How to Give a Motivational Speech to Teenagers
The teenage years can be quite challenging as young people let go of their childhoods and embrace the adult world. Whether you want to motivate them to make good choices, head toward a particular career or get moving toward their goals, a well-prepared speech can leave them with life-long guidance. A successful motivational speech for teenagers includes knowing the audience, targeting a few key points and understanding when it's time to stop talking 4.
Narrow the topic. Adolescents are not well-known for having long attention spans. You only have a limited time to make an impact; therefore, narrowing your topic to the bare basics will give you the foundation on which to build the speech. For example, if your speech is meant to steer them toward a certain university, decide to only speak of that university's high points and not waste time comparing it to other universities in the area.
Know your audience. Are the teens who will hear the speech mostly inner-city kids from lower economic homes, or are they in suburbia with parental checkbooks at their disposal? Does the community provide support for teenagers through programs and assistance, or are they responsible for finding their own resources? Understanding who will be in your audience allows you to dovetail the speech to hit home with those particular kids. In addition, you will be able to pass out supporting documentation that includes local resources, websites and other information pertaining to that exact audience.
Open with a bang. A speech designed to get teens reaching for success should include a power-packed opening about a young adult who is extremely successful. Including several such examples in your motivational speech will illustrate to audience members that it can be done and you have faith in their ability to take life by the horns and succeed. The 30s and 40s seem very far away to the average teenager. Use examples of mega-successes under the age of 23 so they can relate.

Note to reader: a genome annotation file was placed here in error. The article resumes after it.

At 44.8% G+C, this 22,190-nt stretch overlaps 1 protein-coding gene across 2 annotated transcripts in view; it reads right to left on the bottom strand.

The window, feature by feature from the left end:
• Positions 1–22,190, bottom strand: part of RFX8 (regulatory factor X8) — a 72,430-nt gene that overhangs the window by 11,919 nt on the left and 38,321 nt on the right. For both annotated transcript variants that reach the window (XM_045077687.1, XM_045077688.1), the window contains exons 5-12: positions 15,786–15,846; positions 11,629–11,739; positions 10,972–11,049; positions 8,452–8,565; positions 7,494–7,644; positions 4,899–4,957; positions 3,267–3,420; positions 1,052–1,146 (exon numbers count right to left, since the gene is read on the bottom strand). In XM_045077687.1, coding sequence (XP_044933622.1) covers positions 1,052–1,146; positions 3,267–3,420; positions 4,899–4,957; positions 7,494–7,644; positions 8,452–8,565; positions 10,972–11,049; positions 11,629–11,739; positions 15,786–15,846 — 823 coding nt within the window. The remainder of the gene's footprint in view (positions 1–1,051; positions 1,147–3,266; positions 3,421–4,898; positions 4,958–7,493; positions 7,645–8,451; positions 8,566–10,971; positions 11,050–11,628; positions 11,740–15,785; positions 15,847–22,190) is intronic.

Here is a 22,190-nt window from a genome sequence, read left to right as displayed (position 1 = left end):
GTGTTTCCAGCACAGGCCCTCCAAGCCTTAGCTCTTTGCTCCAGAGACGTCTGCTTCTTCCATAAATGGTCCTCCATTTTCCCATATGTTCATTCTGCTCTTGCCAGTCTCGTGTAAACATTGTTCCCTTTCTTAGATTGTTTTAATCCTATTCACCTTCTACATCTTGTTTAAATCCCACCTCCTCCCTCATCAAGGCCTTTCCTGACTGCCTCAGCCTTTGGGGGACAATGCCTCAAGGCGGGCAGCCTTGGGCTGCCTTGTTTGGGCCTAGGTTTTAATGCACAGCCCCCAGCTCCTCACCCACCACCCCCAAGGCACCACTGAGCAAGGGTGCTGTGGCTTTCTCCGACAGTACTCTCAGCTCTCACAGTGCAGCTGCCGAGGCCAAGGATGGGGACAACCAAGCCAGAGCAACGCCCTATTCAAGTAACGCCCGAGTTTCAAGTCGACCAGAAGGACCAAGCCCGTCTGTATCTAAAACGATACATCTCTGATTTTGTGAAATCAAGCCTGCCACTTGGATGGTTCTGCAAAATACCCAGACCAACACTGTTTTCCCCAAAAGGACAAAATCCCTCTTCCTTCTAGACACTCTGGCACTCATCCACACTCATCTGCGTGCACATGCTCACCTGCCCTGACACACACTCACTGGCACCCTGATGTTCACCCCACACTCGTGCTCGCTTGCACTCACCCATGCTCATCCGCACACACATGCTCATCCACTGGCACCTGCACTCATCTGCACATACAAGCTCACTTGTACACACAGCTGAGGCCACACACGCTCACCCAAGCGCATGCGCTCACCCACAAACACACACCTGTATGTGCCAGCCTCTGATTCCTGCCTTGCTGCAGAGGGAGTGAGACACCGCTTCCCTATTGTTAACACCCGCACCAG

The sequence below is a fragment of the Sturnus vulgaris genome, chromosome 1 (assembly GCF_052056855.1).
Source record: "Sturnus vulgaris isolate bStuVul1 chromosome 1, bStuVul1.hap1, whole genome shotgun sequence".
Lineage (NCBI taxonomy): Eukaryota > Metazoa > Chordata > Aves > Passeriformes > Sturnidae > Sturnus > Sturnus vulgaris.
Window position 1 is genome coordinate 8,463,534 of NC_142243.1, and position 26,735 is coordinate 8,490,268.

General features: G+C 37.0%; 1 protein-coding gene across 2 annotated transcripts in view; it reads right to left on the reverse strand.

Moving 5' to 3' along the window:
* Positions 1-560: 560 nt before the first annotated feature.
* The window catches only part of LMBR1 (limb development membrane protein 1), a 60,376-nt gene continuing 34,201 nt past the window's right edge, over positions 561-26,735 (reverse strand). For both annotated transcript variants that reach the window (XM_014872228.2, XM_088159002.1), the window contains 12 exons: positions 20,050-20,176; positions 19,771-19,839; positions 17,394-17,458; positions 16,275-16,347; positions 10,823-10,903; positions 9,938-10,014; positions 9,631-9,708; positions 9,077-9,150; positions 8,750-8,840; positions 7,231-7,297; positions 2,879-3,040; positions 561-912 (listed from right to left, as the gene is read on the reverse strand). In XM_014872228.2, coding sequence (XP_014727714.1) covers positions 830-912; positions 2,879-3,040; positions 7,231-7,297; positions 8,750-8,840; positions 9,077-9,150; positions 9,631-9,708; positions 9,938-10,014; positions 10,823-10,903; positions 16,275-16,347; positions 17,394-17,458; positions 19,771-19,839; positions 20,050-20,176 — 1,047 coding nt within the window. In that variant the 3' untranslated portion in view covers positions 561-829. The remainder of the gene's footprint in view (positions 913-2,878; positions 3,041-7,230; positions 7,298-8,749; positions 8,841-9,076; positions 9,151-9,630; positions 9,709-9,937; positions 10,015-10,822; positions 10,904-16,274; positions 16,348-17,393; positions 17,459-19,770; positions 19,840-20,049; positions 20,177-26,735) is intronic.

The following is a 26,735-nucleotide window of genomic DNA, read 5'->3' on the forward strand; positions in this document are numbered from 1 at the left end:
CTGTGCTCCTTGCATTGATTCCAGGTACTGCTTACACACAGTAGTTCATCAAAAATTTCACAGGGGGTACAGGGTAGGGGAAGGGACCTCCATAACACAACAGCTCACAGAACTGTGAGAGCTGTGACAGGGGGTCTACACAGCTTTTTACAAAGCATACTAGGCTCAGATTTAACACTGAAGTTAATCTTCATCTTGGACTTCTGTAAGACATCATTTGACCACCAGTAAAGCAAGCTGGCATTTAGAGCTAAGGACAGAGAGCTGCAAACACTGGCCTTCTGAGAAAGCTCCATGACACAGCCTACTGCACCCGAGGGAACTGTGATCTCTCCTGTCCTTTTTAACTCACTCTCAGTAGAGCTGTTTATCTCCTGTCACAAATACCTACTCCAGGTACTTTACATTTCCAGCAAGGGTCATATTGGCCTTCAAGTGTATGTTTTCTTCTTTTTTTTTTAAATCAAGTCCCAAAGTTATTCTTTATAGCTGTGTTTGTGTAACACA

Incorporate visual aids. Audience members who are primarily auditory learners will absorb your words, while visual learners will attach the words to the visual cues you provide. Overhead presentations work, but you can also dress it up by including a couple of friends to act out key points on the stage. Get creative to hold the teens' attention.
Keep it short. Going back to the attention span of hormone-filled and busy teens, refraining from dragging the speech out is the best method to get your point across. Address a few key points and then stop talking. Think back to your teen years and something that was said to you that has stuck with you to this day. Was it a long, drawn-out conversation, or are the words you will never forget short and sweet? Motivate with carefully chosen words that don't take a lot of time to express.
Practice, practice practice. If you are staring at your notes for the entire speech, you will lose the teenagers' interest. Practice enough that the speech becomes second nature so you can maintain eye contact throughout the actual event.
Choose your examples of successful young adults carefully so the ones you discuss don't end up in legal trouble a few months down the road.
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